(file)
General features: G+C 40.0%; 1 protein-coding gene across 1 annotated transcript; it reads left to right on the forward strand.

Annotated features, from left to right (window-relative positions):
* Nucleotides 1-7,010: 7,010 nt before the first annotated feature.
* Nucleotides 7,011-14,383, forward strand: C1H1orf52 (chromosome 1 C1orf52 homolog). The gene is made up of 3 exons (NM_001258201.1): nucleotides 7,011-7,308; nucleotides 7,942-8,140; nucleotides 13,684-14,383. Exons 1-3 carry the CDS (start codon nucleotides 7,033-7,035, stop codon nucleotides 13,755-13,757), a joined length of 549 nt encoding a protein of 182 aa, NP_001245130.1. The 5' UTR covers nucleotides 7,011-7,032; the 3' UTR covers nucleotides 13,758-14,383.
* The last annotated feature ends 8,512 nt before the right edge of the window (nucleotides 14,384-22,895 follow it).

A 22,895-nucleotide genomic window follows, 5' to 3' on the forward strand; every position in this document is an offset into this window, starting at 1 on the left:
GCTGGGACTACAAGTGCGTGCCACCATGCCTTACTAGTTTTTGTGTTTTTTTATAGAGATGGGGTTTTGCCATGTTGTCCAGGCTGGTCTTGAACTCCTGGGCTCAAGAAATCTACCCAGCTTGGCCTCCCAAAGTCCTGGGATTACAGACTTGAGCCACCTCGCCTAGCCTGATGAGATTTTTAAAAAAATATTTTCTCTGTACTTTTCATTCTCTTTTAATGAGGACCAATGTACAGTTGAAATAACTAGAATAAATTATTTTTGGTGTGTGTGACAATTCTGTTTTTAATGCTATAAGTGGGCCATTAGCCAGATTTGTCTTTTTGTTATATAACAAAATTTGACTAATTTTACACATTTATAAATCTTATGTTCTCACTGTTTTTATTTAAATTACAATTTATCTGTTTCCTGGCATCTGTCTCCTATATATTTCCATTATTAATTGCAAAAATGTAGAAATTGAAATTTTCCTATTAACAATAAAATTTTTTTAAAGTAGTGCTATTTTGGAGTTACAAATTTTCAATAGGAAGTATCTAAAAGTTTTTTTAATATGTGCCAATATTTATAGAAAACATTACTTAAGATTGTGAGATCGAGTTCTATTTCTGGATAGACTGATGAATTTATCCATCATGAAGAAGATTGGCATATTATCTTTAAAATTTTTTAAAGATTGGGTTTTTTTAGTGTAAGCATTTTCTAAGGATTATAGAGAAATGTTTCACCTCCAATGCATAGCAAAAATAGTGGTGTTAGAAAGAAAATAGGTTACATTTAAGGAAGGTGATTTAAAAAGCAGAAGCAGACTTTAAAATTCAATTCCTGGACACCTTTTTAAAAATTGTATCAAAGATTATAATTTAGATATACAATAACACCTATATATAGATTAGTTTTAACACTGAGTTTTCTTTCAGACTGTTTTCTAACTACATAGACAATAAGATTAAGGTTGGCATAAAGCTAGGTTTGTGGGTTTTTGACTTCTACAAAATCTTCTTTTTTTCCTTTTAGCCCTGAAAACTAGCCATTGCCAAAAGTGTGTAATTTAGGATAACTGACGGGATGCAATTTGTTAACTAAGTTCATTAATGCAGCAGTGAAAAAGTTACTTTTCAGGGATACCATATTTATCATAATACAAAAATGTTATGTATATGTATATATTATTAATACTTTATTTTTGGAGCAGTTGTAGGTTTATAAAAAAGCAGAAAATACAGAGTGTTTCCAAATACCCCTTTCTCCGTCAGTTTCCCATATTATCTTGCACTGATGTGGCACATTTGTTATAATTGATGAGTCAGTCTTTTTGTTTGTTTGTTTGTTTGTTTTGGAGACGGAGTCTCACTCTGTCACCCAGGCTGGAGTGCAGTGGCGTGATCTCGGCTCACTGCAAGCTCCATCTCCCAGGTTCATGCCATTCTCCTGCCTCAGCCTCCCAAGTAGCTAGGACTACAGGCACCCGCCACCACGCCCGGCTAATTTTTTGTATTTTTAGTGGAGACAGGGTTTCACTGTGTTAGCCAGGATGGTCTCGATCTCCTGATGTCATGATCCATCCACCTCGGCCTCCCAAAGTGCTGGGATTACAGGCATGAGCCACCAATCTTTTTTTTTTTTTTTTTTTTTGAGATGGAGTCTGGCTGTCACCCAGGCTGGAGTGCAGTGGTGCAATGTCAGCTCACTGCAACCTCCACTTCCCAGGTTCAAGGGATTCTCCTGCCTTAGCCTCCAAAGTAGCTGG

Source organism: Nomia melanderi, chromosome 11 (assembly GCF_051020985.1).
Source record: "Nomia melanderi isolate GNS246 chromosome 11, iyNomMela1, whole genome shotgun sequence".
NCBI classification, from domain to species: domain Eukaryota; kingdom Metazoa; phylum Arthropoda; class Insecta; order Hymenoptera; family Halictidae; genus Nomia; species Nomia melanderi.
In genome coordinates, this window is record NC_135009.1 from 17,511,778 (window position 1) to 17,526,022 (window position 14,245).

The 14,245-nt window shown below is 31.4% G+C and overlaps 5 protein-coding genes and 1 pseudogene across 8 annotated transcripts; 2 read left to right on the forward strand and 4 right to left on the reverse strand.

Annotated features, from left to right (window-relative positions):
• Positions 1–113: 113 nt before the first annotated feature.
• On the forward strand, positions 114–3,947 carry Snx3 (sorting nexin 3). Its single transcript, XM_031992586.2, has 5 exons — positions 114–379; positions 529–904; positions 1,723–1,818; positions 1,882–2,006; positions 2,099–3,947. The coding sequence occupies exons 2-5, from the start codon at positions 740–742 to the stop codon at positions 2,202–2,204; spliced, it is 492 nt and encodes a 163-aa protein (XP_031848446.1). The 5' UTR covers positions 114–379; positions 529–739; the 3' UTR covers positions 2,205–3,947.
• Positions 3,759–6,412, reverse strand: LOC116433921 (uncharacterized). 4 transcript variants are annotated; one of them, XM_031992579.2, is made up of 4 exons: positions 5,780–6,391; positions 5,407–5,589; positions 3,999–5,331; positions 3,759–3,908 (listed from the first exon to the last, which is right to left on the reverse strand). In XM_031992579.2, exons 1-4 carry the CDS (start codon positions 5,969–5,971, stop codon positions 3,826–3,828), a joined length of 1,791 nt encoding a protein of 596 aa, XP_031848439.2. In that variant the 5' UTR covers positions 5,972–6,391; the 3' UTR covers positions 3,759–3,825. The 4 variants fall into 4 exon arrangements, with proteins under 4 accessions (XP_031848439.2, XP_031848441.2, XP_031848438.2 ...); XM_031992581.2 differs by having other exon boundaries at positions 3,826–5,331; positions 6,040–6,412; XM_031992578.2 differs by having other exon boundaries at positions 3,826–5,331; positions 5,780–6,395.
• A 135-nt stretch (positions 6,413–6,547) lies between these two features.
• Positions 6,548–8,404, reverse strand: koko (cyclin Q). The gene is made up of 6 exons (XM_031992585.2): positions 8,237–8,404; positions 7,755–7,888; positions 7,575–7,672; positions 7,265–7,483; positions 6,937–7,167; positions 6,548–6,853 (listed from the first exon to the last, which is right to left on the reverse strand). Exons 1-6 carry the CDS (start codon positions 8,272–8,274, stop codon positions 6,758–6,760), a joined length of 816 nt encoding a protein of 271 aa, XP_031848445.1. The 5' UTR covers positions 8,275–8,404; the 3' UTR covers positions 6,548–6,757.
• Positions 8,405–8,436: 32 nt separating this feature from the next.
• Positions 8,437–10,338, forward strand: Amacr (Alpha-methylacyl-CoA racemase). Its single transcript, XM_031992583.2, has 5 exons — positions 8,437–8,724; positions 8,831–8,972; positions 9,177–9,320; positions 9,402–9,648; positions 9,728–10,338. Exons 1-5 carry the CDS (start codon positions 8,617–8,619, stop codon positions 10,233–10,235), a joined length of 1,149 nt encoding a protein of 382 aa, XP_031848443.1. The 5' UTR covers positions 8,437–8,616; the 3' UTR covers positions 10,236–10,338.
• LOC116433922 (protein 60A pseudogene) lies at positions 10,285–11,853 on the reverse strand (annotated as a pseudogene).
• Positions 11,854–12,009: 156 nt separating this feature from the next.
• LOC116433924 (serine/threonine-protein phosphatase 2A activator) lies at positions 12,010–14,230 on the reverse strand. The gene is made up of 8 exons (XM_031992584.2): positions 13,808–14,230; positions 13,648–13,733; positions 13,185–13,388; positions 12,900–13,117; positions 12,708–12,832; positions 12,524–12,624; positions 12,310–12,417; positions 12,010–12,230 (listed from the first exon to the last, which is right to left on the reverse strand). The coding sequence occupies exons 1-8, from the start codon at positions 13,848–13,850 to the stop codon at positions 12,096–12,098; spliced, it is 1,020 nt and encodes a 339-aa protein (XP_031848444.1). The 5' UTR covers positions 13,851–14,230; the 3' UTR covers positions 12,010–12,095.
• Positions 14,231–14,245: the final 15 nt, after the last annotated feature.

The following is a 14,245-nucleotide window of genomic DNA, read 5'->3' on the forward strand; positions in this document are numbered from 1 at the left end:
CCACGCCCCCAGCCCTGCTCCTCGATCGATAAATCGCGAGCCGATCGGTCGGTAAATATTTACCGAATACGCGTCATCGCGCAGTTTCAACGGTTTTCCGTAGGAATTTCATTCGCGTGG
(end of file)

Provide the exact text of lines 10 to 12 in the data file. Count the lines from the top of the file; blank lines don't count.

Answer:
NCBI classification, from domain to species: domain Eukaryota; kingdom Metazoa; phylum Arthropoda; class Insecta; order Hymenoptera; family Halictidae; genus Nomia; species Nomia melanderi.
In genome coordinates, this window is record NC_135009.1 from 17,511,778 (window position 1) to 17,526,022 (window position 14,245).

The 14,245-nt window shown below is 31.4% G+C and overlaps 5 protein-coding genes and 1 pseudogene across 8 annotated transcripts; 2 read left to right on the forward strand and 4 right to left on the reverse strand.